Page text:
an old adage in politics, that when you are explaining, you are losing


the argument. He had to come to the chamber today to explain. It will be


a day I suspect he will want to forget.


And briefly, do you think he can now draw a line and put this behind him?


He obviously wants to draw a line under it. But I think if there is


another episode, people will be asking questions about him. It was


clear today the opposition accepted his apology, but I think if there is


another episode, further questions will clearly be asked.


Thank you very much. We will hear more from you later on.


It was the Deputy First Minister's turn to represent the Executive


Office during Question Time today - and not surprisingly


the Social Investment Fund was raised, but so too was another


What engagement has taken place with the Irish government, particularly


to identify issues of mutual interest, and also to exert joint


influence on the British government and the EU?


Well, as I said earlier, there is ongoing engagement between officials


up to the head of the civil servants level, and specifically, we are


engaging with various governments through the North - South


ministerial Consul and the respective administrations. We will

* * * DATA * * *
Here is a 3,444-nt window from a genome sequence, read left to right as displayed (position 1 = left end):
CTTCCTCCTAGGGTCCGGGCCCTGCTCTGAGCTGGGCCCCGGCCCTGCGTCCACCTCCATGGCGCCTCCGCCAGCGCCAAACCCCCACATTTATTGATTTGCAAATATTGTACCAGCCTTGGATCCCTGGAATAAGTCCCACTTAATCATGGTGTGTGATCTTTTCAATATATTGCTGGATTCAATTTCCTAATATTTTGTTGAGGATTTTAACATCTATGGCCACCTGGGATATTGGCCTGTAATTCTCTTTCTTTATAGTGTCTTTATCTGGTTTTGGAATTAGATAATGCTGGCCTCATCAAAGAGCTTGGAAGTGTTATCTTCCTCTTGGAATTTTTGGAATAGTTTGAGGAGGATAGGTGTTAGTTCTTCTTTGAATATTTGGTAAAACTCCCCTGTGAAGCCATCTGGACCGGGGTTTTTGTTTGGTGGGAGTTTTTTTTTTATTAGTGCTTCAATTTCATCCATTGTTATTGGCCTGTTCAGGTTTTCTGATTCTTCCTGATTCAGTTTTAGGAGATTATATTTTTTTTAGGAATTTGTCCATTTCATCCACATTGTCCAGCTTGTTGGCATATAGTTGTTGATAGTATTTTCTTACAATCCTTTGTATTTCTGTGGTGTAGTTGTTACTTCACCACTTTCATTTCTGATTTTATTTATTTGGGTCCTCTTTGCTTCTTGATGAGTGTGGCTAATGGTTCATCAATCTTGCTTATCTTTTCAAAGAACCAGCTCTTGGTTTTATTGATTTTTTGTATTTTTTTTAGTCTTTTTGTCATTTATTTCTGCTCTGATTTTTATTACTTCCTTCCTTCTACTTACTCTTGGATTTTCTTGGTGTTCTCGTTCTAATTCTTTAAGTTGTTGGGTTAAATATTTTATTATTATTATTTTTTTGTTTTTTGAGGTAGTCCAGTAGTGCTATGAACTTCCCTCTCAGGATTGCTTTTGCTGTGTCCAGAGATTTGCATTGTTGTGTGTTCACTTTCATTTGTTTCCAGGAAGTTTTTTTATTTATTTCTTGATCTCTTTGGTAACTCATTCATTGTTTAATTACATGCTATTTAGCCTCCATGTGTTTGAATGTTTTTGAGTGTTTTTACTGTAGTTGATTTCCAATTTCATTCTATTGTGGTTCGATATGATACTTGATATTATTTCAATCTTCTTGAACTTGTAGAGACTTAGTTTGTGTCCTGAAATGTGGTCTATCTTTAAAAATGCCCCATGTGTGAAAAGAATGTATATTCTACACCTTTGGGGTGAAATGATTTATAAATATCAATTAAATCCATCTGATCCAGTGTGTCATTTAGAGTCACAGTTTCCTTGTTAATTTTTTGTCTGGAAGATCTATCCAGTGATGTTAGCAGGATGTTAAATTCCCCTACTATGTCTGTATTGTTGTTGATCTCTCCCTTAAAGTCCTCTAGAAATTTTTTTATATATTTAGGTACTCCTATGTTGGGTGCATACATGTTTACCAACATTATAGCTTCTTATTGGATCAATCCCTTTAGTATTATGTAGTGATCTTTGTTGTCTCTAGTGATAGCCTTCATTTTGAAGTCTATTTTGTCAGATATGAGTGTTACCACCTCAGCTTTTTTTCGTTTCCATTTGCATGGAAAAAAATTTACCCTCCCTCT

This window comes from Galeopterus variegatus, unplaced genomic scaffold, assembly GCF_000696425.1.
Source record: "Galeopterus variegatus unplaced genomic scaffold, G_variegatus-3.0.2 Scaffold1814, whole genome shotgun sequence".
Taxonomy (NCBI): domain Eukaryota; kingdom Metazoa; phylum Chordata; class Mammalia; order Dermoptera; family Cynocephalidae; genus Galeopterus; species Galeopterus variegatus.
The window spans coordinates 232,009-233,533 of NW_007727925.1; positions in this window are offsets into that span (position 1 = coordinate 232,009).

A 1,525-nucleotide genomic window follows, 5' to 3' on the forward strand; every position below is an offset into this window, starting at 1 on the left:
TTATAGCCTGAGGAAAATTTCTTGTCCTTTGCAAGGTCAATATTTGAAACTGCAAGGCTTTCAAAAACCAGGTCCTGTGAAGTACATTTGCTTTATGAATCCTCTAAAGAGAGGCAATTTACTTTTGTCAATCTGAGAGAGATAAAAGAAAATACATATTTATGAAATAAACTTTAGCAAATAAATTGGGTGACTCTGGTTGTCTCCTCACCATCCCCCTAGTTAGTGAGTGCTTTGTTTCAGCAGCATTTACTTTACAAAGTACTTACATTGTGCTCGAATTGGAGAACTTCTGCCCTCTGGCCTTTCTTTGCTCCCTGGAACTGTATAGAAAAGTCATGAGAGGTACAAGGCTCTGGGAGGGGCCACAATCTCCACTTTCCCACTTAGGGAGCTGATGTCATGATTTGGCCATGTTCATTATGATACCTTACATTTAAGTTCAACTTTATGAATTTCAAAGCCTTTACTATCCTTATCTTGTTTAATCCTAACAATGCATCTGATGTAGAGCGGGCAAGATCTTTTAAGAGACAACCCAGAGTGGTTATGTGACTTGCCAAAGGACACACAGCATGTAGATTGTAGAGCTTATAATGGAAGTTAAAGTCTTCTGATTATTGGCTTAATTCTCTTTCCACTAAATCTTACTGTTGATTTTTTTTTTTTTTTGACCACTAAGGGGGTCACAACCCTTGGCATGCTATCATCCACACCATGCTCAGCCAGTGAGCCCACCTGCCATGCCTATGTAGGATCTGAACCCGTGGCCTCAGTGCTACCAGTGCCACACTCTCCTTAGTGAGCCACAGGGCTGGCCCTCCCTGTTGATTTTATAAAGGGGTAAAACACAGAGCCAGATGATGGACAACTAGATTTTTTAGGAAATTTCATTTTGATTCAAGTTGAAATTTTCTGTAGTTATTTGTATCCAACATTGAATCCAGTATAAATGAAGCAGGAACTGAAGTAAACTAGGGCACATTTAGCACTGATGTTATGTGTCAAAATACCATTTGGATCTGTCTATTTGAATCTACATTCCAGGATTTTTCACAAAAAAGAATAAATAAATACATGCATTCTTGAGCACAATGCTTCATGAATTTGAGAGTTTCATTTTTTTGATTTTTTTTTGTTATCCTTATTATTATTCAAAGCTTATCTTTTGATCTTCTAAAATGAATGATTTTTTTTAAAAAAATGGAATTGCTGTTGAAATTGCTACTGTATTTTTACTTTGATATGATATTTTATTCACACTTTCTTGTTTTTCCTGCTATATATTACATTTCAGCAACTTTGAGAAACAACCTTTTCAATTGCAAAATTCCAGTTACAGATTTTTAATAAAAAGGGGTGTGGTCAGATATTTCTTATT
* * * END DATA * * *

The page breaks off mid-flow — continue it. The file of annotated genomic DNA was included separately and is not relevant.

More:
be carrying out an audit of border issues. This was discussed at the


meeting last Friday. We will also engage further in Brexit via the


British- Irish consul. Can the Deputy First Minister


explain whether it is his assessment of the approaches have a different


devolve that ministrations in Belfast, Cardiff and Edinburgh?


We are all very conscious of the responsibility they devolved


Administration is out of the people that they represent. In Wales, the


people of Wales voted to leave. In Scotland, the people of Scotland


voted to Remain. People here voted to remain, and of course, people in


England voted to leave also. So that does leave us with a very


challenging situation to deal with, and no doubt, in the reports that


are coming out of London almost on a daily basis about the appeared in


ability thus far of the British government to have a collective view